About the Barn Owl
Autumn - dispersal of young
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At eight weeks old a typical fledgling Barn Owl has already learned to pounce but struggles to fly, at nine weeks it's flying fairly well, and by ten weeks it starts perfecting the art of landing, accurate pouncing, flying and hovering in various wind conditions. By eleven weeks many have made their first prey capture and some have already started to disperse. From 10 to 14 weeks the amount of food each one receives from the adults goes from an average of four small mammals per night down to zero. An owlet that continues to spend time around its parents (beyond c. 14 weeks old) may be chased away although lingering somewhere within the parental home range may be tolerated for longer as Barn Owls are not particularly territorial.
Where to go?
Considering the population as a whole, the direction in which individual juveniles disperse appears to be completely random. However, at the local level it is probable that dispersal direction is influenced by landscape (the presence of things like mountains, huge dense forests or open water). Radio tracking studies have shown that post-fledging dispersal usually consists of a series of moves between temporary roost sites (or clusters of closely-spaced sites) that are occupied for between 3 and 15 weeks and are up to 1km apart. Presumably the birds are trying out different areas and settle when they are content.
The factors that cause young owls to stay or move on are almost certainly food supply, the availability of dry roost sites (either undisturbed, or where they can stay out of sight), and perhaps the presence of an unpaired Barn Owl of the opposite sex. In Britain dispersal distance is not affected by annual fluctuations in food supply, but in mainland Europe Barn Owls disperse further in years when food is less abundant.
The dispersal period ends in late November. Birds that haven't established a permanent home range by this time are probably forced to do so: reduced prey availability and deteriorating weather making survival the highest priority. Survival is linked not only to food supply but to the species' highly sedentary behaviour. Barn Owls that stay in one place and get to know the landscape in great detail stand a better chance of survival than those which keep moving on. This is due, in part, to the sensory limitations of nocturnal foraging.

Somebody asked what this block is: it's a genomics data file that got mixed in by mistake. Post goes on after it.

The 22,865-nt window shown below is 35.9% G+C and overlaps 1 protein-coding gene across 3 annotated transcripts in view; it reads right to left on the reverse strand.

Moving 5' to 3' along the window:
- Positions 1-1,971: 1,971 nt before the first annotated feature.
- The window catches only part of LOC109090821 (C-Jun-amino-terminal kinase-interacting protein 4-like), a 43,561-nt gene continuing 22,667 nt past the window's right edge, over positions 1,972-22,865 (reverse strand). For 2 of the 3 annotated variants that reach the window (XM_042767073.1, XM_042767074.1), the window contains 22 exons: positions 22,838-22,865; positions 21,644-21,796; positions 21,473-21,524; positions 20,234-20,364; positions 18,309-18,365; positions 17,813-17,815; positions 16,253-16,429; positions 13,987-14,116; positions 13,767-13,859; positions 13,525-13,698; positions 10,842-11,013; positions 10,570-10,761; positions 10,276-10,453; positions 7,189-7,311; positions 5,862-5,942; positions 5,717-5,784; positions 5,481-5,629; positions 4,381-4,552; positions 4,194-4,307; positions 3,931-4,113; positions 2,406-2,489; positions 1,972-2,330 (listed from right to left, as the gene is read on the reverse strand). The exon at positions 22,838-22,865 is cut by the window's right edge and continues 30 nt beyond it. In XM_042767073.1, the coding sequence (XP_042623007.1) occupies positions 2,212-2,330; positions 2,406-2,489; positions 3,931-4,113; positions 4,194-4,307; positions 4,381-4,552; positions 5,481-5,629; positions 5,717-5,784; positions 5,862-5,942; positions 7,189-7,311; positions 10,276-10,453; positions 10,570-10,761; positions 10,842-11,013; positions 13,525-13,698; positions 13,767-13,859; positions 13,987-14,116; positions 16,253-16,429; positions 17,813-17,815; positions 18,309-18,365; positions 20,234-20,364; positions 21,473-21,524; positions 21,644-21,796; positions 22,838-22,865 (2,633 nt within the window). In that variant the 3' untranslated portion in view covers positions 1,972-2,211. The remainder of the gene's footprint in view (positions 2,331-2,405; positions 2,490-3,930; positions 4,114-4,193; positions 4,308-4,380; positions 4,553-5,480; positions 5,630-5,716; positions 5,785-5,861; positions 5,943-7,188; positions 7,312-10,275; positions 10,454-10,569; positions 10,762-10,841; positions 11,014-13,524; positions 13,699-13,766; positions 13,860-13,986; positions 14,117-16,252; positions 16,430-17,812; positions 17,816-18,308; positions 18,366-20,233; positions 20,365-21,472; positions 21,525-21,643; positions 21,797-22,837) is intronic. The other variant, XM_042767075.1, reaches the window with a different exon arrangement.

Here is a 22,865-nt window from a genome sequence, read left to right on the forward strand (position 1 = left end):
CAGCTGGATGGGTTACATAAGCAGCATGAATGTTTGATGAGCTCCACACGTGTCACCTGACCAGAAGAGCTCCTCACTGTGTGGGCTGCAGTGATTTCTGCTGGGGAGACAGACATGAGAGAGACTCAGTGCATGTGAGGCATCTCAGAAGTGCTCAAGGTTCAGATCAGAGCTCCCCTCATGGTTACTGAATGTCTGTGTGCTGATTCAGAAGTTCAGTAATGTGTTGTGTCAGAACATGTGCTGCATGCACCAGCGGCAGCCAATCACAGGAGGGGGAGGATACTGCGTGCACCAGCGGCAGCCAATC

The ringing of nestling Barn Owls and the subsequent recovery of ringed birds has provided a wealth of information* on where they go, how long they live, and why they die. Although ring recovery data is largely based on birds that have died, it does provide an insight into what happened while they were alive. The average dispersal distance is 12km (7.5 miles). The majority move less than 10km and a small minority move a very long way indeed. Unusual movements include Devon to Wiltshire, Devon to Yorkshire, and Germany to Cornwall.
Barn Owls possess no homing instinct: dispersing young almost always move beyond their parents' home range and virtually never return. Sites that appear to have the same resident pair for many years are, in fact, only maintained by incoming juveniles - each time an adult dies it's being replaced by a juvenile dispersing-in from a different nest site.
People who create ideal habitat and erect a nesting box often wonder when their site will be occupied. If you don't already have Barn Owls around then the chances are that it will happen in August-November and the Barn Owl moving into your site will be a juvenile in post-fledging dispersal. At this time it is important to avoid undue disturbance because a bird that has only recently occupied a site is more likely to move on than a well-established older bird.
It is a sad fact that juvenile Barn Owls in dispersal are more likely to die than establish a home range. There are two major factors working against them. Firstly, their relative inexperience in finding and catching food means they are more likely to starve to death than adults. Secondly, the further a bird moves across the countryside the more man-made hazards it encounters. Collisions with traffic, flying into overhead wires, and drowning in cattle troughs are all too common.
The Brood of 101
The Barn Owl Trusts' biggest-ever research project (on the subject of Barn Owls and Major Roads) included a detailed investigation into dispersal behaviour and mortality. Within the 109-page report we produced a 2-page section called "The Brood of 101" which, if you are really interested in Barn Owl dispersal and mortality, is well worth reading. The real enthusiast may also like to read Chapter 8 of "Barn Owls and Major Roads: Results and Recommendations from a 15-year Research Project".
From a conservation point of view, juvenile dispersal mortality and survival is a very important subject because the survival rate of juveniles has more effect on the overall population level than any other life-cycle parameter. In other words, the numbers of eggs laid, hatching success, nest mortality, and adult survival rate, have less effect on the population size than juvenile survival.
* Please note: ring recovery data is biased towards birds that die in conspicuous places. Thus, causes of mortality such as starvation and poisoning are relatively under-recorded.
There is more information about this topic in the Barn Owl Conservation Handbook.